A document unsealed Thursday that details the crimes the Justice Department is investigating, including “deliberate retention of national defense information,” sharpens focus on former President Donald Trump as a possible subject of the criminal investigation, several told reporters. legal experts to CNN.
US Magistrate Judge Bruce Reinhart released several court documents on Thursday relating to the FBI’s search of Trump’s Mar-a-Lago, Florida home. The recently unsealed document was part of the injunction application and was one of several largely procedural documents the judge unlocked on Thursday.
Previously, the search documents only listed the federal statutes, including the broad law known as the Espionage Act. And the documents released so far have made it clear that Trump and others around him face potential legal exposure, including for potential obstruction of justice.
But the specific language about “detention on purpose” could point to the role of the former president, who would have been authorized to possess national defense documents while in office, but not when he went to his private club and residence in Palm Beach, Florida. left.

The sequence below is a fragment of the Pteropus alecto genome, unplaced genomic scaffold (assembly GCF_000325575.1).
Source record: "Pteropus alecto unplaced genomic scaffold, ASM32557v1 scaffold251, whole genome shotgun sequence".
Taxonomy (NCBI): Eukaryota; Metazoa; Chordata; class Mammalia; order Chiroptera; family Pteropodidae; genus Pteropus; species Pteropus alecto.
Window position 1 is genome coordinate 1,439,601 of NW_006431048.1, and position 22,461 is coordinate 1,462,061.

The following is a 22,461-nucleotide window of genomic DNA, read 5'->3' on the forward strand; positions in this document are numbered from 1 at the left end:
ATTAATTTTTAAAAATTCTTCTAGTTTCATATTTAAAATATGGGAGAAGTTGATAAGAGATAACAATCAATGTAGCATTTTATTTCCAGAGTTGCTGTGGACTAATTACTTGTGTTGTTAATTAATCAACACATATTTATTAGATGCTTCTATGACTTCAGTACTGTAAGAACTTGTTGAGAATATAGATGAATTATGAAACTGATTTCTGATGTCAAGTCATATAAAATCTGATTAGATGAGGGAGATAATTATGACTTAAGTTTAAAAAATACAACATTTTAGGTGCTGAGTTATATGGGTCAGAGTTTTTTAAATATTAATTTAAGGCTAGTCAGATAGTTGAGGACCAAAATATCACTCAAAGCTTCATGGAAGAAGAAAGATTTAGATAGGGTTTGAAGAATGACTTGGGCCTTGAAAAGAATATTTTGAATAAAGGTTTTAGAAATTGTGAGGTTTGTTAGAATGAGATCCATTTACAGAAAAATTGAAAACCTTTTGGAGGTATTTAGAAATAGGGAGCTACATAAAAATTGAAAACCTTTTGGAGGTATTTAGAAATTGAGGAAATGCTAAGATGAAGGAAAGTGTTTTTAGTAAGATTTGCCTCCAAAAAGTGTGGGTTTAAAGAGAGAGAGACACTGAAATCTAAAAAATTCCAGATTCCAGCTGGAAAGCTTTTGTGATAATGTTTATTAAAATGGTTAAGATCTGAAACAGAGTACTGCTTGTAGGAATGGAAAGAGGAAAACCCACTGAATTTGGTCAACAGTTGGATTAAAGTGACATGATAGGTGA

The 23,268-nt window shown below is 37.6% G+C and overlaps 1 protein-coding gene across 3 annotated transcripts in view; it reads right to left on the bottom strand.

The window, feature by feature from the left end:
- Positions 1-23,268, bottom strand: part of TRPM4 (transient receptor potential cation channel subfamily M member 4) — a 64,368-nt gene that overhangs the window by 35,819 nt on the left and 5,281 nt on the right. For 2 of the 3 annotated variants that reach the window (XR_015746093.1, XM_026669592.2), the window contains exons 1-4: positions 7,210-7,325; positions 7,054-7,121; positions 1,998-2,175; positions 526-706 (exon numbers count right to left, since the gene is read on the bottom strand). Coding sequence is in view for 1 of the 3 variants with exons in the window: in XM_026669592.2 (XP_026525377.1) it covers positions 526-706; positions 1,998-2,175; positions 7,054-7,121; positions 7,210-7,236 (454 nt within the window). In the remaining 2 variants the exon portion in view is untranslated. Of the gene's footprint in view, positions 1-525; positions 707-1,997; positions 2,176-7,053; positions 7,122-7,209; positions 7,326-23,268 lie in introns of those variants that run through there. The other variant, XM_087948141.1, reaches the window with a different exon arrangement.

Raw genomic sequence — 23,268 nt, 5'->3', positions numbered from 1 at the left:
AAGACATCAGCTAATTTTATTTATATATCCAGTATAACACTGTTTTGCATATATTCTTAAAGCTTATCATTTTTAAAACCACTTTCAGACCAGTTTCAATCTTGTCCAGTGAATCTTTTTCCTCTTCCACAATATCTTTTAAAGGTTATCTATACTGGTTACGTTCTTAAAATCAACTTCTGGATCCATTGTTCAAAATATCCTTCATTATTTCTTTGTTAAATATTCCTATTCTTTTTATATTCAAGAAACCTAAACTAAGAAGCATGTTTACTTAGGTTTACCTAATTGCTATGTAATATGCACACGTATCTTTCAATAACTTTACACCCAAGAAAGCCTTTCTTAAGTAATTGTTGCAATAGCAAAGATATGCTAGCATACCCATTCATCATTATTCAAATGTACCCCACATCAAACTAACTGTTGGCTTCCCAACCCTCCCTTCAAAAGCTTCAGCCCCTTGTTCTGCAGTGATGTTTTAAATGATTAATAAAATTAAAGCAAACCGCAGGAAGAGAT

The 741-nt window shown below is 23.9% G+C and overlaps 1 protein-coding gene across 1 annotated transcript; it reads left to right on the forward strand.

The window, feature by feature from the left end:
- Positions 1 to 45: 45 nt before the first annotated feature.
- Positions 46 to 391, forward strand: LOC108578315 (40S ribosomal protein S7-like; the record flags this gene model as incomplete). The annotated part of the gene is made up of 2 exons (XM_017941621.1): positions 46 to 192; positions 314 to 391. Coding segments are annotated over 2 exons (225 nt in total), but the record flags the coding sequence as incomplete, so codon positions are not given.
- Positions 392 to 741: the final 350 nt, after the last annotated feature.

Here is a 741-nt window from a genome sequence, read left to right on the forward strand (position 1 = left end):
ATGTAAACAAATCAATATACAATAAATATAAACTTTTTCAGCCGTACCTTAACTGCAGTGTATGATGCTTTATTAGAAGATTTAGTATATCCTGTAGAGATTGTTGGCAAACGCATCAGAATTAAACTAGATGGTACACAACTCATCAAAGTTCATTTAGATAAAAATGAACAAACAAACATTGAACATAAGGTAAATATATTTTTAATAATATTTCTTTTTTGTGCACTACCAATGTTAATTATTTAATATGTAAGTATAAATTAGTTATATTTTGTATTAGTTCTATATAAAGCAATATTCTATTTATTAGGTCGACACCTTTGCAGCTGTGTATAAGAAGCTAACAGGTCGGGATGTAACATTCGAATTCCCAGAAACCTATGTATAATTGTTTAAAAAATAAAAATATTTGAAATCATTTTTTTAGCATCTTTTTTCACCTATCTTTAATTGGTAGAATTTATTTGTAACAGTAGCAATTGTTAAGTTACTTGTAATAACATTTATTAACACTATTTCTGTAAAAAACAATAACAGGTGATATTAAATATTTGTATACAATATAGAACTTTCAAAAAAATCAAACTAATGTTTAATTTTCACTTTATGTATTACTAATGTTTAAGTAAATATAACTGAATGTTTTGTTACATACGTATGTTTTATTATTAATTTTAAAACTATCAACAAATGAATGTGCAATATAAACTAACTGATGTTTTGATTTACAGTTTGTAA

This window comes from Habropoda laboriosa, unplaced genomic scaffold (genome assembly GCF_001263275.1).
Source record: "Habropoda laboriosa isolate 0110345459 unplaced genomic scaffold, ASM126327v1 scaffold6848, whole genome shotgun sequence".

In the files, prosecutors also argued that they should keep their search papers secret before Monday’s search, “because the integrity of the ongoing investigation could be compromised and evidence destroyed.”
The documents filed include the Department of Justice’s request to seal the warrant documents, the warrant to grant that seal request, and the criminal cover sheet.
The cover also states that the Department of Justice has filed a request to search Mar-a-Lago on the assumption that they could both find evidence of these crimes and recover illegally occupied items.
Also Thursday, Reinhart initiated the possible public release of a heavily edited version of the affidavit for the Mar-a-Lago search.
The judge plans to hear more from the Justice Department next week about the extent to which investigators want to keep confidential the document describing their investigative steps and methods that led to the need for the search.
Reinhart said he was not yet convinced that the entire affidavit should not be made public.
“I am not prepared to believe that the affidavit should be sealed in full,” based on the record he now has, Reinhart said, adding that there are “portions” that can be unsealed.
Prosecutors will have a chance to propose editorials and explain why every bit of information should be hidden from the public, Reinhart said. Those proposals are expected on August 25.